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The modified self: family caregivers’ experiences of caring for a dying family member at home
Department of Palliative Care Research, Ersta Sköndal University College, Stockholm and Department of Neurobiology, Care Sciences and Society, Division of Nursing, Karolinska Institutet.
Örebro University, School of Health and Medical Sciences.ORCID iD: 0000-0003-3702-3831
Department of Social and Welfare Studies, Norrköping Linköping University, Norrköping, Sweden.
Department of Palliative Care Research, Ersta Sköndal University College, Stockholm, Research and Development Unit, Stockholm Sjukhem Foundation, Stockholm and Department of Neurobiology, Care Sciences and Society, Division of Nursing, Karolinska Institutet.
2010 (English)In: Journal of Clinical Nursing, ISSN 0962-1067, E-ISSN 1365-2702, Vol. 20, no 7-8, p. 1097-1105Article in journal (Refereed) Published
Abstract [en]

Aim: The aim of this study was to explore situations in daily life that challenge caregivers' self-image when caring for a dying family member at home.

Background: Caregiving affects the health and daily lives of family caregivers. Patterns of challenging situations may provide insight into the home caregiving experience, thus contributing to our understanding of the influence it has on the caregivers' self-image.

Design: Qualitative descriptive study.

Methods: Ten family caregivers who cared for a dying family member at home with support from an advanced home care team were interviewed 6-12 months after the death of the family member. The interviews were analysed with interpretive description.

Result: Three patterns characterised the experiences of caregivers' daily lives in caring for a dying family member at home: challenged ideals, stretched limits and interdependency. These patterns formed the core theme, the modified self. Situations that challenged the caregivers' self-image were connected to experiences such as 'forbidden thoughts', intimacy and decreasing personal space.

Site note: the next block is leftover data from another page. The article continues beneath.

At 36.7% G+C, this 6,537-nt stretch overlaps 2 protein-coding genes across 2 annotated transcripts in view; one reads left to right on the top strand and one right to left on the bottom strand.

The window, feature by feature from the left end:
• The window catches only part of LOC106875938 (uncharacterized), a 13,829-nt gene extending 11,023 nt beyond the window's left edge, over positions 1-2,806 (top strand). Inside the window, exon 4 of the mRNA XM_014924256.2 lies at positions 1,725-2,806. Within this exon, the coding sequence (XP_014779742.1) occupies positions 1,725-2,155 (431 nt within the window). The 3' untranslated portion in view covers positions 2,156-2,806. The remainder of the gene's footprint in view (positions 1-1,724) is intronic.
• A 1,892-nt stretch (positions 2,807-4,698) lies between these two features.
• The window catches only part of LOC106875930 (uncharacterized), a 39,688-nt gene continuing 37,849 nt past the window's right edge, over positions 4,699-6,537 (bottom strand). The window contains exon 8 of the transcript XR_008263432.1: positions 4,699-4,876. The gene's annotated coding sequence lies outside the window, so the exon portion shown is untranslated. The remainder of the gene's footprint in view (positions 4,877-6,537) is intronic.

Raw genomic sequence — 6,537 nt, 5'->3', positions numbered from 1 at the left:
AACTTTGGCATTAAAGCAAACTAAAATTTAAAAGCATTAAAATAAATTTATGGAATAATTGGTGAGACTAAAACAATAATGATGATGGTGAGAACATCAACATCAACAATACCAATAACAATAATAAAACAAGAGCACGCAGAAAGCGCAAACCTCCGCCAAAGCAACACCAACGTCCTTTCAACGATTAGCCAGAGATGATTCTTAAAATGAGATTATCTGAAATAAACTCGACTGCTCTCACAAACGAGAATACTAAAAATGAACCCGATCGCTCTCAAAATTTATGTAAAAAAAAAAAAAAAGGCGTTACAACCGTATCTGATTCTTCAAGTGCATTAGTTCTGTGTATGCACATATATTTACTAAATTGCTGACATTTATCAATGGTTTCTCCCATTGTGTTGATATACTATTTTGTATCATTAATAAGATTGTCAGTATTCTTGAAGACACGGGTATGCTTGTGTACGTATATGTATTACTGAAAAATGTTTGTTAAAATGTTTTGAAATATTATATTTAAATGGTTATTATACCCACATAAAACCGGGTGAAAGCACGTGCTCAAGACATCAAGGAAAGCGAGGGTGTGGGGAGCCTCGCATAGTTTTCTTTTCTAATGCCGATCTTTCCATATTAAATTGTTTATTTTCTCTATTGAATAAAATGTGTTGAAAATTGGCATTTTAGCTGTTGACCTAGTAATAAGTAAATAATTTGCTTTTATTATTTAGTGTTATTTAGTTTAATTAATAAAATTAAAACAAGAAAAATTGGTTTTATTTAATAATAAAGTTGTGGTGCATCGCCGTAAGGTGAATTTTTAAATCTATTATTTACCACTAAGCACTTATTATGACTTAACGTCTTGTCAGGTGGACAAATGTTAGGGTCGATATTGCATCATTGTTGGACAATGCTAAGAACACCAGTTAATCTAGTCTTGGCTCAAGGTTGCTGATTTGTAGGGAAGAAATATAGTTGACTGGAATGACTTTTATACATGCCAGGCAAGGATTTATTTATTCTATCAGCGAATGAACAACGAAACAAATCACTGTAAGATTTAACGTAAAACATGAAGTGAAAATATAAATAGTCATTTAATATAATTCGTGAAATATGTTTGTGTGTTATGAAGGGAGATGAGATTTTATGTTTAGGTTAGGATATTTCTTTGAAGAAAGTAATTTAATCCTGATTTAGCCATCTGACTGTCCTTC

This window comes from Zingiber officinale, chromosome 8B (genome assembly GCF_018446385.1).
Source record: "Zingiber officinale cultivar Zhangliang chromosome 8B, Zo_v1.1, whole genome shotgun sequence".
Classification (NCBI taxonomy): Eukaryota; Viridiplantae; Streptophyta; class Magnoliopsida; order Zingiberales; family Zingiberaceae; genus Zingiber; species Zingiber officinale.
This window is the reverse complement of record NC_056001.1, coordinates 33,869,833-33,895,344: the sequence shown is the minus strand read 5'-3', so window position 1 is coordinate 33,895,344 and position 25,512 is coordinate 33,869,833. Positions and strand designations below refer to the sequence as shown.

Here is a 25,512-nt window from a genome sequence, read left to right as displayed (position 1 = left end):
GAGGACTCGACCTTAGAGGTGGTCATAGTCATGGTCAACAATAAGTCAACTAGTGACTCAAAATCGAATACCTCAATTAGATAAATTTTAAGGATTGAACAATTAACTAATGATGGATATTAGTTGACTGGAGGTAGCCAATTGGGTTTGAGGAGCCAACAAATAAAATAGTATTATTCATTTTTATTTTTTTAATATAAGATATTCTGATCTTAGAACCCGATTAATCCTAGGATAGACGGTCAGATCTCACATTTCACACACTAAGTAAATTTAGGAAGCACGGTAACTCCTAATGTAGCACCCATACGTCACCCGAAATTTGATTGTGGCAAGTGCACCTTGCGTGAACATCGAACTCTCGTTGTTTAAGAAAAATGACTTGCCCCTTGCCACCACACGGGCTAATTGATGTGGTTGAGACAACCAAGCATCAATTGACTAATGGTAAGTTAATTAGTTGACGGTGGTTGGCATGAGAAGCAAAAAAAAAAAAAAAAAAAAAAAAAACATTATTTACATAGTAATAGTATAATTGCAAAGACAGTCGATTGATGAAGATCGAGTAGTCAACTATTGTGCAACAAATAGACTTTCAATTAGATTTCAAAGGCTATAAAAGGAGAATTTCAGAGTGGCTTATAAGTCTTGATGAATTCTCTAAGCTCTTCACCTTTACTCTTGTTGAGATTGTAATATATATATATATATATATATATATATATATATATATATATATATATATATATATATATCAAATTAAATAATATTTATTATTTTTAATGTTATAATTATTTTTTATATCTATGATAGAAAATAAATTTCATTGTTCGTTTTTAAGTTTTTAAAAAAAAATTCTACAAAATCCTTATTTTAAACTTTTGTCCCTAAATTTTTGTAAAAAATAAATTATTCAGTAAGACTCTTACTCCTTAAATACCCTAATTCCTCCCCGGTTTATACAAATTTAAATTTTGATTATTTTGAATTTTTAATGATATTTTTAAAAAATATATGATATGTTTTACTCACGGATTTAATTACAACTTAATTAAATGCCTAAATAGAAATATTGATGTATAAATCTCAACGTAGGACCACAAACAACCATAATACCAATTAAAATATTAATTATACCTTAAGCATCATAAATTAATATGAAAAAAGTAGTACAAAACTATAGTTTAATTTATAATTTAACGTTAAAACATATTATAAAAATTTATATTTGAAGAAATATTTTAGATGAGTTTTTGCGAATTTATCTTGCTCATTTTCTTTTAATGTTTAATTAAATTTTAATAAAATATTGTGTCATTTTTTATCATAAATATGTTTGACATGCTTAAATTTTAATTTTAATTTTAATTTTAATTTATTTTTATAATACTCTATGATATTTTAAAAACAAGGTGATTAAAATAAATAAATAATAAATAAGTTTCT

Conclusions: The caregivers met challenging situations in their daily lives that created a modified image of self. It is important to recognise the impact of caring for a dying family member at home.

Relevance to clinical practice: This study argues for supporting family caregivers to maximise their potential to handle the demanding everyday life with a dying family member at home. This study contributes to understanding situations in the home that may challenge caregivers' self-image and points out the importance of talking about caregiving experiences. From a clinical perspective, this study emphasises the significance of creating a climate, which allows family caregivers to express thoughts and feelings. Sharing experiences such as 'forbidden thoughts' can be one way of handling the profoundly changed every day life.

Place, publisher, year, edition, pages
Wiley-Blackwell, 2010. Vol. 20, no 7-8, p. 1097-1105
National Category
Nursing
Research subject
Medicine; Caring Sciences w. Medical Focus
Identifiers
URN: urn:nbn:se:oru:diva-12509DOI: 10.1111/j.1365-2702.2010.03331.xISI: 000288166500021PubMedID: 21040038Scopus ID: 2-s2.0-79952497822OAI: oai:DiVA.org:oru-12509DiVA, id: diva2:371347
Available from: 2010-11-19 Created: 2010-11-19 Last updated: 2018-04-19Bibliographically approved

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Sahlberg-Blom, EvaTernestedt, Britt-Marie

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